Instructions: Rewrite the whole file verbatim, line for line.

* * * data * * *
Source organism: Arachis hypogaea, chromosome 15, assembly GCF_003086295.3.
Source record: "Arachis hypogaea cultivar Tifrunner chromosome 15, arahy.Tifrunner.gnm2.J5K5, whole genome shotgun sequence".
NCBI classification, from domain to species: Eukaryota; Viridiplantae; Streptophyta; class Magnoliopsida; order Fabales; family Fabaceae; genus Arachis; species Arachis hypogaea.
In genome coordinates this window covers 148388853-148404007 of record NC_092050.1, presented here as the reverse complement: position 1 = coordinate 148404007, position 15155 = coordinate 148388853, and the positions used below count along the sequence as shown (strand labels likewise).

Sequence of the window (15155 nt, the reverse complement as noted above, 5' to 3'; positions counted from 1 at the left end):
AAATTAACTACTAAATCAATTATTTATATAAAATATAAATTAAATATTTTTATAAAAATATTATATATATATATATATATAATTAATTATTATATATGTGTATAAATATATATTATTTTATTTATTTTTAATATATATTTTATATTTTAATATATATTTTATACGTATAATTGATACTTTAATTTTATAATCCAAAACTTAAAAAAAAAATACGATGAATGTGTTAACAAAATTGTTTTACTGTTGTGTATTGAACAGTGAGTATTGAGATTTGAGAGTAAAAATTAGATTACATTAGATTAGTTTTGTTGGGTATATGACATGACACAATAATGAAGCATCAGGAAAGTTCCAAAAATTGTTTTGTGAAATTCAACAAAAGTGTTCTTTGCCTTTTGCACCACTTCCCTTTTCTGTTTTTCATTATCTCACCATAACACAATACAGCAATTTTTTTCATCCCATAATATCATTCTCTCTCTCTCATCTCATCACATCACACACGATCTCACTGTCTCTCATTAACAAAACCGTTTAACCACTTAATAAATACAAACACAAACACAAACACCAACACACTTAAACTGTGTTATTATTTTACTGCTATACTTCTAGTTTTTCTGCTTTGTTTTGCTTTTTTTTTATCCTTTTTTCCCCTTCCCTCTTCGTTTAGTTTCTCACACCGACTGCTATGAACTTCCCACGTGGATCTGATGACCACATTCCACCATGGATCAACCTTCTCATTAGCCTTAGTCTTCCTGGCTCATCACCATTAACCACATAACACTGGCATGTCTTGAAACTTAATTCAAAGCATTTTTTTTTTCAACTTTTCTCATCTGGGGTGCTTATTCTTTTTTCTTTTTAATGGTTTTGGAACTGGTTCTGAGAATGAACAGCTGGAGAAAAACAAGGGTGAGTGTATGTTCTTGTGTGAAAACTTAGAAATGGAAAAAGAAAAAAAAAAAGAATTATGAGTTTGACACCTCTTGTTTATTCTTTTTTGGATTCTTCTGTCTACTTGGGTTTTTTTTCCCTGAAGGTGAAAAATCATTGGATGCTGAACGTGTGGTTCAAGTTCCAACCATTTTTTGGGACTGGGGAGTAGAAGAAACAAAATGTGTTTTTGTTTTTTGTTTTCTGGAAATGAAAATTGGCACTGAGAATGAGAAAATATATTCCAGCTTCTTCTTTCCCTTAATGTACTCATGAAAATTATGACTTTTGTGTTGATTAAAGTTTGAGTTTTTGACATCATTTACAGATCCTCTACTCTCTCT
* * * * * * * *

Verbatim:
Source organism: Arachis hypogaea, chromosome 15, assembly GCF_003086295.3.
Source record: "Arachis hypogaea cultivar Tifrunner chromosome 15, arahy.Tifrunner.gnm2.J5K5, whole genome shotgun sequence".
NCBI classification, from domain to species: Eukaryota; Viridiplantae; Streptophyta; class Magnoliopsida; order Fabales; family Fabaceae; genus Arachis; species Arachis hypogaea.
In genome coordinates this window covers 148388853-148404007 of record NC_092050.1, presented here as the reverse complement: position 1 = coordinate 148404007, position 15155 = coordinate 148388853, and the positions used below count along the sequence as shown (strand labels likewise).

Sequence of the window (15155 nt, the reverse complement as noted above, 5' to 3'; positions counted from 1 at the left end):
AAATTAACTACTAAATCAATTATTTATATAAAATATAAATTAAATATTTTTATAAAAATATTATATATATATATATATATAATTAATTATTATATATGTGTATAAATATATATTATTTTATTTATTTTTAATATATATTTTATATTTTAATATATATTTTATACGTATAATTGATACTTTAATTTTATAATCCAAAACTTAAAAAAAAAATACGATGAATGTGTTAACAAAATTGTTTTACTGTTGTGTATTGAACAGTGAGTATTGAGATTTGAGAGTAAAAATTAGATTACATTAGATTAGTTTTGTTGGGTATATGACATGACACAATAATGAAGCATCAGGAAAGTTCCAAAAATTGTTTTGTGAAATTCAACAAAAGTGTTCTTTGCCTTTTGCACCACTTCCCTTTTCTGTTTTTCATTATCTCACCATAACACAATACAGCAATTTTTTTCATCCCATAATATCATTCTCTCTCTCTCATCTCATCACATCACACACGATCTCACTGTCTCTCATTAACAAAACCGTTTAACCACTTAATAAATACAAACACAAACACAAACACCAACACACTTAAACTGTGTTATTATTTTACTGCTATACTTCTAGTTTTTCTGCTTTGTTTTGCTTTTTTTTTATCCTTTTTTCCCCTTCCCTCTTCGTTTAGTTTCTCACACCGACTGCTATGAACTTCCCACGTGGATCTGATGACCACATTCCACCATGGATCAACCTTCTCATTAGCCTTAGTCTTCCTGGCTCATCACCATTAACCACATAACACTGGCATGTCTTGAAACTTAATTCAAAGCATTTTTTTTTTCAACTTTTCTCATCTGGGGTGCTTATTCTTTTTTCTTTTTAATGGTTTTGGAACTGGTTCTGAGAATGAACAGCTGGAGAAAAACAAGGGTGAGTGTATGTTCTTGTGTGAAAACTTAGAAATGGAAAAAGAAAAAAAAAAAGAATTATGAGTTTGACACCTCTTGTTTATTCTTTTTTGGATTCTTCTGTCTACTTGGGTTTTTTTTCCCTGAAGGTGAAAAATCATTGGATGCTGAACGTGTGGTTCAAGTTCCAACCATTTTTTGGGACTGGGGAGTAGAAGAAACAAAATGTGTTTTTGTTTTTTGTTTTCTGGAAATGAAAATTGGCACTGAGAATGAGAAAATATATTCCAGCTTCTTCTTTCCCTTAATGTACTCATGAAAATTATGACTTTTGTGTTGATTAAAGTTTGAGTTTTTGACATCATTTACAGATCCTCTACTCTCTCT